The Dead Hand #1
Written by Kyle Higgins
Drawn by Stephen Mooney
Colored by Jordie Bellaire
Lettered by Clayton Cowles
Review by KrisK
There is something wonderful about a good spy story. It’s crisp and intelligent, but yet nostalgic. So when I saw they were coming out with a new spy comic, I jumped to read it. I don’t regret it.
The Dead Hand starts out a pretty standard story. The main character is special agent Carter Coulson. (I don’t know if they purposely named the lead after Phil Coulson and Peggy Carter, but I love it) He was part of a black ops American team during the end of the Cold War. His last mission was investigating an operation codenamed Dead Hand. Fast forward several years and Carter works as the local law in a secluded town called Mountain View. It’s a town where you have to use satellite phones to make calls, and they don’t have the internet.
A British writer stumbles into town. He says he was hiking in the mountains, and he got lost. The town is highly secluded, and they have never had a visitor pop in. Carter and some locals get the man water and talk to him. Then there are two twists. One is not that surprising; the other, I never saw coming. The issue surprises in a way I have never seen before, and it intrigued me thoroughly.
The writing is pretty straight forward. Carter is a pretty typical Cold War soldier, and the story doesn’t take too much time developing any other characters except Vil, the man who leads the black ops team. Vil develops as a character, yes, but he still probably won’t return in any other issues and he mostly seems to exist to serve as a foil to Carter. The pace is consistent but slow for the first two thirds. Then it drops its bomb, and it delivers the premise of the series. This isn’t the best written first issue I have ever read, but it does have the best reveal, so I am definitely checking out the next issue.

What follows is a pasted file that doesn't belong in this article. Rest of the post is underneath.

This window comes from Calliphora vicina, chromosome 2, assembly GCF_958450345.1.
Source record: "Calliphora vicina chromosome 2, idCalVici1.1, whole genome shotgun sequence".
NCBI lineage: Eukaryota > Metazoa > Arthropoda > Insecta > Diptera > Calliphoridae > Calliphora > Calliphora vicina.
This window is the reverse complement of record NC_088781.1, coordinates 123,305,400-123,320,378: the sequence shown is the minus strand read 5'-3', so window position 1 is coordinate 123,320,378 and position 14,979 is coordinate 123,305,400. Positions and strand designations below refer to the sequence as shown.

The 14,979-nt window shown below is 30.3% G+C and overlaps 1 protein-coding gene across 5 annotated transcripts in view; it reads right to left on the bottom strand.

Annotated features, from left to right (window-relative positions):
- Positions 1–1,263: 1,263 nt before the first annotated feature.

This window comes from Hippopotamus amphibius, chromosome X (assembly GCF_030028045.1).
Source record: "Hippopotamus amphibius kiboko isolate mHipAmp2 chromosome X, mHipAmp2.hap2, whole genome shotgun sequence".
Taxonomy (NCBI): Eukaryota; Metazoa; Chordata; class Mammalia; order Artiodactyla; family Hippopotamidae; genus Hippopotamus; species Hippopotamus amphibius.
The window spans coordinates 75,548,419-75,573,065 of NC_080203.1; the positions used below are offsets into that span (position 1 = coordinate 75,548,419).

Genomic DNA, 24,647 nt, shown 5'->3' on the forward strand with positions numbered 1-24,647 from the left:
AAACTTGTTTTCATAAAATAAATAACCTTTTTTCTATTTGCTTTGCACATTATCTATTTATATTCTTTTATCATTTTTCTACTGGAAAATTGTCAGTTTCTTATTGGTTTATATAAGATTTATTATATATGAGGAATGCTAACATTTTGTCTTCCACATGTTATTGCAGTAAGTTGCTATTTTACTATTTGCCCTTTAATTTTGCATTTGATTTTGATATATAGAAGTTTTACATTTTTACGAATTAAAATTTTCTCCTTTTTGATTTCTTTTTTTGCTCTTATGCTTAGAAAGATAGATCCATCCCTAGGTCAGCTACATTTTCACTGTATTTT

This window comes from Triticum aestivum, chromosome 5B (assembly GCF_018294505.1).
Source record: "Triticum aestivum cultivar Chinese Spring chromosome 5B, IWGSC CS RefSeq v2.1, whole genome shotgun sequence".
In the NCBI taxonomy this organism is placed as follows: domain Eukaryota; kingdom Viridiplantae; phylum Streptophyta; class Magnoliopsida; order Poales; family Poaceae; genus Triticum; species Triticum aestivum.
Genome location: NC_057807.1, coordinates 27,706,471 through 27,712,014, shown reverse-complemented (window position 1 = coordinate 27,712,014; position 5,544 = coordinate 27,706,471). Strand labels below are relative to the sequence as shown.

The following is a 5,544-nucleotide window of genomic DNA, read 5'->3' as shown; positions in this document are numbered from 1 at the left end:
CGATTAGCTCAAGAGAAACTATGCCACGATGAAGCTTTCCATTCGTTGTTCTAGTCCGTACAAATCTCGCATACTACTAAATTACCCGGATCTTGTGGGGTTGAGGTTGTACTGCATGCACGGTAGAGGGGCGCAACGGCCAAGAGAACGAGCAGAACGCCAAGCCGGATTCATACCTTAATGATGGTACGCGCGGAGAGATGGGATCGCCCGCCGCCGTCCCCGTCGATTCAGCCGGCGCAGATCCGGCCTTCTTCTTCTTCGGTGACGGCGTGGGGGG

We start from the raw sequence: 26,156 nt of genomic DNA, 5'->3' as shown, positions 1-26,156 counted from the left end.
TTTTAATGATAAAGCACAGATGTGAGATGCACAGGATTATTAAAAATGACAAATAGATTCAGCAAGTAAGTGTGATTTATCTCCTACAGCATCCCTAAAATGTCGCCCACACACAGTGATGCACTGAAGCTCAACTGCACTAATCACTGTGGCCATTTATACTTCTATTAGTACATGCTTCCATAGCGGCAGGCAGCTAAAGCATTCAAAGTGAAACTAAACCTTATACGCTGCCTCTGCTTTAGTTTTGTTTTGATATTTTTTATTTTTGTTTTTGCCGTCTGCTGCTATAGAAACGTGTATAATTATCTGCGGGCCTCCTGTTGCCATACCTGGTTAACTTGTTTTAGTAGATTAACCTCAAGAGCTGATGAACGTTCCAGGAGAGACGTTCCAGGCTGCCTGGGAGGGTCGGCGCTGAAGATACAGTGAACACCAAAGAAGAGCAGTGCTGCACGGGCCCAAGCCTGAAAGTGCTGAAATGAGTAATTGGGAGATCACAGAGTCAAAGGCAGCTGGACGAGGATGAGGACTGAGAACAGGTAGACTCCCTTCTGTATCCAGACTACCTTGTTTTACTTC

The art reminds me of the Winter Soldier comics, both in Captain America and in his solo series mixed with a dash of Archer. I have no doubt it is intentional, but I don’t hold that against them. Mooney’s deft drawing give life to the story, and there are several splash pages worth taking a few extra seconds to inspect. The colors by Jordie are always on point, and I can’t look at any panel and imagine it any other way. Clayton Cowles gives his subtle touches with the letters, and he is still the best letterer in the game, and one of the few who have achieved name recognition, even ignoring his other accomplishments in comics.
I do wish this book was a little quicker in pace, but I know they were just taking their time so they could deliver the twist in the final pages.
Verdict: Buy. This books final pages earned the cover price alone, and I boggle at the possibilities going forward.